2. Yves Smith

              While all of that is true, and I remember the original argument about the ease of tuning mRNA vaccines, the problem is that the mRNA vaccines appear to induce immune disregulation. The European Medicines Agency, while not unpacking its reasoning, rejected the idea of vaccinating against Covid every six months, which is what would in theory be required to keep patients “current”. And now a couple of high quality studies have found that repeated boosting lead to negative efficacy: yes, there is some initial improvement in protection, but that wanes very quickly and the stats say patients become net more vulnerable.

    2. chris

      I’m not a biologist or a doctor but from what I do know based on college and working with people in those professions made me think Dr. Weinstein was wrong about quite a few things he said on that podcast with Joe Rogan. But he also made some really good points that should be discussed.

      I feel like the biggest question that has been glossed over everytine the origin debate rears up is WHY DO WE HAVE BIOLABS IN OTHER COUNTRIES???? I remember taking molecular biology courses and being told how important it was for the US to have standards so that research could be done safely. Whereas in China, my prof said, all you needed was a bunsen burner and a dream. So now we’re giving US government grants to people outside the country to work on dangerous things and we citizens aren’t supposed to ask why???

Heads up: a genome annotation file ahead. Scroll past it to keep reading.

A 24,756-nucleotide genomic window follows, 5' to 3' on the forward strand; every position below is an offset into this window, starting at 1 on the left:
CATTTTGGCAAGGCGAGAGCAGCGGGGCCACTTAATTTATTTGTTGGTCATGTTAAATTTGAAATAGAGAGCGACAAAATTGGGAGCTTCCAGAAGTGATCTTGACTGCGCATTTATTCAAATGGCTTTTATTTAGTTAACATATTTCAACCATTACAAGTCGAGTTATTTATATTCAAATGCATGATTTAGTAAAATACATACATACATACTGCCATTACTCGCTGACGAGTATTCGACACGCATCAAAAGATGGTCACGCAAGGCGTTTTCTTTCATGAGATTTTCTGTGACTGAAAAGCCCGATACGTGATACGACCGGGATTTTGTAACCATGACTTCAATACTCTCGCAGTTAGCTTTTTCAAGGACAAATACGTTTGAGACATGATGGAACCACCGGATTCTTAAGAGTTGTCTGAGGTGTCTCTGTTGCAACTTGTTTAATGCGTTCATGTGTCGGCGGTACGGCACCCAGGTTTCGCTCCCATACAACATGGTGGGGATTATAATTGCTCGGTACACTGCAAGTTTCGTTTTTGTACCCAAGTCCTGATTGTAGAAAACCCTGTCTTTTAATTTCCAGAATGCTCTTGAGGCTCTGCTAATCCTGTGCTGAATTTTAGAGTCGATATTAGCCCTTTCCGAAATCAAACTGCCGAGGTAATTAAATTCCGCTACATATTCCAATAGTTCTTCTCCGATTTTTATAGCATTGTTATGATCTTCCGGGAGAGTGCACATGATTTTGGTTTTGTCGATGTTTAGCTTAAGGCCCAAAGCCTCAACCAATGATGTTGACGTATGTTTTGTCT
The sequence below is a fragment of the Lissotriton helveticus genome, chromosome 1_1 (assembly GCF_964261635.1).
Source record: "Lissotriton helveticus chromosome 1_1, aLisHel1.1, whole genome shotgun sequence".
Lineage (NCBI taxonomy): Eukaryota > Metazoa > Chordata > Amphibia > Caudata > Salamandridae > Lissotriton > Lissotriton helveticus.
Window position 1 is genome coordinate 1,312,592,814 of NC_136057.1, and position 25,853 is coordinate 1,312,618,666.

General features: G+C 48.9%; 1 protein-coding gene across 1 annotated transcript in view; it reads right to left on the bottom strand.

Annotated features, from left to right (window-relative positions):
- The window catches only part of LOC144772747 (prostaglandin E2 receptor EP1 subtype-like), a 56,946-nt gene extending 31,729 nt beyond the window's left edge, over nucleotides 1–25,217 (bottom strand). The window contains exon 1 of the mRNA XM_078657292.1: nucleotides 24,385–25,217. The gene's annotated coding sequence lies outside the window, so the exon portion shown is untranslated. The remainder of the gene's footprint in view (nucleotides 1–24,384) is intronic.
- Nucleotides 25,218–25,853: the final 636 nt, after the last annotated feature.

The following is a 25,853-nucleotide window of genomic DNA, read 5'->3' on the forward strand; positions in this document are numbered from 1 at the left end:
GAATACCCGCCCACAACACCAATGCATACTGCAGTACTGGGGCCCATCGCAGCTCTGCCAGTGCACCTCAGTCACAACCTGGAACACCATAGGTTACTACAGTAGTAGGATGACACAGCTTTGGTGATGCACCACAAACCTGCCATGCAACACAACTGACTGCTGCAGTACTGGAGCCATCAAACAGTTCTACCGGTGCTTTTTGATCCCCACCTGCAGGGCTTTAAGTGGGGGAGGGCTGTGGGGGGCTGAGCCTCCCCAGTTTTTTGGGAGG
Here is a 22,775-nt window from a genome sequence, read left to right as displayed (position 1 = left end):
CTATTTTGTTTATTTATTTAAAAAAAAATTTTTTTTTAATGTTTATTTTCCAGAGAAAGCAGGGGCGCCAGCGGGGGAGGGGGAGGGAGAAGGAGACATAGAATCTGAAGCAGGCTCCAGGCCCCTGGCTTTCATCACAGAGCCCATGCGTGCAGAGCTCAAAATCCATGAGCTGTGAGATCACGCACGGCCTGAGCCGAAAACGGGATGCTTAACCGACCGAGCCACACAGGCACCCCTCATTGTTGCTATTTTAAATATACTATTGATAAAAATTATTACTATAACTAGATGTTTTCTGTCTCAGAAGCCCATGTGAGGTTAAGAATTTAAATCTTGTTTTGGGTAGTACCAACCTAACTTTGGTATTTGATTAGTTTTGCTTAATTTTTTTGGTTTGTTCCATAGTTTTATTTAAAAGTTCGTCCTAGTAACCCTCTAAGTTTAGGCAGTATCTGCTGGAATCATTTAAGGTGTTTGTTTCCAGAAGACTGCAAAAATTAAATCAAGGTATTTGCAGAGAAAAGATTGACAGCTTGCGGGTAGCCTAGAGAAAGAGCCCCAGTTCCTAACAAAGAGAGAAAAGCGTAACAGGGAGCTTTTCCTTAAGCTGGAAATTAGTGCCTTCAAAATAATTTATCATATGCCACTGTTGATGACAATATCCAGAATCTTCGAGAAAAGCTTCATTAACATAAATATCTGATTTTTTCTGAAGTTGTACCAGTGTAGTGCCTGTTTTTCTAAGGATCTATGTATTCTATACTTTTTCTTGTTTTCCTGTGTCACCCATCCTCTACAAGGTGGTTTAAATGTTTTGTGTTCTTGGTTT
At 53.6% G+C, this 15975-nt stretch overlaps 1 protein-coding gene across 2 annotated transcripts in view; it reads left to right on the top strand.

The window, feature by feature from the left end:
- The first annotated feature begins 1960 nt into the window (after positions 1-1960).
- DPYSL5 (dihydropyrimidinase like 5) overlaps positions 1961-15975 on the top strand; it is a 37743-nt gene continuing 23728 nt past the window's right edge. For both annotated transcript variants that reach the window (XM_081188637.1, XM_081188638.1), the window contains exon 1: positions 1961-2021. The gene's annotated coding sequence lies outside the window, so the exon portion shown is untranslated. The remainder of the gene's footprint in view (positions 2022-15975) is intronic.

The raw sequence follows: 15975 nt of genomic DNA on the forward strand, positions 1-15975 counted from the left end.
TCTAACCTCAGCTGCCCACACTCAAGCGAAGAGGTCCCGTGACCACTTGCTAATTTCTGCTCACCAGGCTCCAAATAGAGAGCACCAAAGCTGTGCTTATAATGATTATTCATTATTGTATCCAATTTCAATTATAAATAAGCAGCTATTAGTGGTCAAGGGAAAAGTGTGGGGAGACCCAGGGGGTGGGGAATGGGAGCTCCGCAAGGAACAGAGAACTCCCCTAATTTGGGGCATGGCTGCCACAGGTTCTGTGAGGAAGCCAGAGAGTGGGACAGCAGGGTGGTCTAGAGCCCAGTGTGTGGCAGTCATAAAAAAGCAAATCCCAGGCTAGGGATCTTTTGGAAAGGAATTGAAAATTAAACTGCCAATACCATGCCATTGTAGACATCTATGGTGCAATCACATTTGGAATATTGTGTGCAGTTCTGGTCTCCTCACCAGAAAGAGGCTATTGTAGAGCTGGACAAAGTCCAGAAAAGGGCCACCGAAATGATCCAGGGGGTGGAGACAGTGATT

8. Sam F

    Let’s consider instead where the surplus vaccines should be used as an act of charity, before they become outmoded by new variants. If there is a good use for crocodile tears, it is when inducing selfish nations to make charitable donations.

    Pfizer needs deep refrigeration IIRC, so we may hope that there is a surplus of those, or send them to needy nations that can cover that cost with international support.

    1. KLG

      This has always been a huge stumbling block. My small institution has about a dozen such freezers that hold at -80F, up to $15,000 per unit. We cleaned out several as a storage space for local stocks to be handled by the Health Department. They never called. Makes one wonder. A supply chain that requires shipment on dry ice and such storage is a “first world” thing, and even that is iffy.

  9. Jeff Andrews

    Without even discussing the so called ‘vaccine’, Poland did this stunt with Russia about its long term piped gas contract and insisted on spot payments in the small window they were lower. Needless to say the EU sided with Poland and they got there spot price, the rest you know. Let’s see if the EU backs them up against Germany.

  10. Isla White

    Having used mRNA to grow a pair … can we ask why is no attention being put on Ursula’s husband ???

    Heiko von der Leyen is director of Orgenesis, a biotechnology company whose shareholders include Pfizer. With Pfizer, in turn, his wife Ursula von der Leyen had signed a 71-billion contract for the production of 4.6 billion vaccine doses.

    Why else would Ursula and the Pfizer boss himself refuse to explain themselves?

  11. podcastkid

    Die Welt link goes to some article that seems to be about cookies you pick up while online. Am I wrong?